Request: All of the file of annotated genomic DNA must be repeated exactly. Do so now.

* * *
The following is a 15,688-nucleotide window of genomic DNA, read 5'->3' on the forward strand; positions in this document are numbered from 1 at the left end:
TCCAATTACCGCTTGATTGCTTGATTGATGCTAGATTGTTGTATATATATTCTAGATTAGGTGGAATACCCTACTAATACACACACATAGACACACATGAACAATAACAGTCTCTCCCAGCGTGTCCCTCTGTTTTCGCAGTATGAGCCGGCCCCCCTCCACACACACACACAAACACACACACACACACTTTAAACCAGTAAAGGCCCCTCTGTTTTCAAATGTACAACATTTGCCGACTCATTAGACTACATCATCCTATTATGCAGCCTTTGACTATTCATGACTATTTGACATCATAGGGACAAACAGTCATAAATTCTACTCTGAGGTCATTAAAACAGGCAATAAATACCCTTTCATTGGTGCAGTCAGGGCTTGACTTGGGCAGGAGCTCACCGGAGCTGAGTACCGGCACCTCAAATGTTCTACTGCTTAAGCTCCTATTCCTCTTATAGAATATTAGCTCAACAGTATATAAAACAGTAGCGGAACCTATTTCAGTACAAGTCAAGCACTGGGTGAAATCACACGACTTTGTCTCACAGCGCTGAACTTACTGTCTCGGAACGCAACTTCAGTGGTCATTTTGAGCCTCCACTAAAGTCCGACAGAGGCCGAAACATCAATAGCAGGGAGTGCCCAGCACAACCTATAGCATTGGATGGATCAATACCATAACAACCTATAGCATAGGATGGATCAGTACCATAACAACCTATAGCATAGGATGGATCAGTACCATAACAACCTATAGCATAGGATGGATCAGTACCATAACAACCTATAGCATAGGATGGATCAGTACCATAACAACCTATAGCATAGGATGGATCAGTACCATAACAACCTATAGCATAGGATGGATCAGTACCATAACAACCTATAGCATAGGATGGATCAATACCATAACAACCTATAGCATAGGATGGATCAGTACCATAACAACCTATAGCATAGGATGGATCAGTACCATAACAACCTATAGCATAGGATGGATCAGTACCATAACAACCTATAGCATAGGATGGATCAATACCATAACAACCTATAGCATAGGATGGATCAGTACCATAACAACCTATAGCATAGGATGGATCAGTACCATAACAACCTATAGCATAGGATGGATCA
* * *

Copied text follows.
The following is a 15,688-nucleotide window of genomic DNA, read 5'->3' on the forward strand; positions in this document are numbered from 1 at the left end:
TCCAATTACCGCTTGATTGCTTGATTGATGCTAGATTGTTGTATATATATTCTAGATTAGGTGGAATACCCTACTAATACACACACATAGACACACATGAACAATAACAGTCTCTCCCAGCGTGTCCCTCTGTTTTCGCAGTATGAGCCGGCCCCCCTCCACACACACACACAAACACACACACACACACTTTAAACCAGTAAAGGCCCCTCTGTTTTCAAATGTACAACATTTGCCGACTCATTAGACTACATCATCCTATTATGCAGCCTTTGACTATTCATGACTATTTGACATCATAGGGACAAACAGTCATAAATTCTACTCTGAGGTCATTAAAACAGGCAATAAATACCCTTTCATTGGTGCAGTCAGGGCTTGACTTGGGCAGGAGCTCACCGGAGCTGAGTACCGGCACCTCAAATGTTCTACTGCTTAAGCTCCTATTCCTCTTATAGAATATTAGCTCAACAGTATATAAAACAGTAGCGGAACCTATTTCAGTACAAGTCAAGCACTGGGTGAAATCACACGACTTTGTCTCACAGCGCTGAACTTACTGTCTCGGAACGCAACTTCAGTGGTCATTTTGAGCCTCCACTAAAGTCCGACAGAGGCCGAAACATCAATAGCAGGGAGTGCCCAGCACAACCTATAGCATTGGATGGATCAATACCATAACAACCTATAGCATAGGATGGATCAGTACCATAACAACCTATAGCATAGGATGGATCAGTACCATAACAACCTATAGCATAGGATGGATCAGTACCATAACAACCTATAGCATAGGATGGATCAGTACCATAACAACCTATAGCATAGGATGGATCAGTACCATAACAACCTATAGCATAGGATGGATCAGTACCATAACAACCTATAGCATAGGATGGATCAATACCATAACAACCTATAGCATAGGATGGATCAGTACCATAACAACCTATAGCATAGGATGGATCAGTACCATAACAACCTATAGCATAGGATGGATCAGTACCATAACAACCTATAGCATAGGATGGATCAATACCATAACAACCTATAGCATAGGATGGATCAGTACCATAACAACCTATAGCATAGGATGGATCAGTACCATAACAACCTATAGCATAGGATGGATCA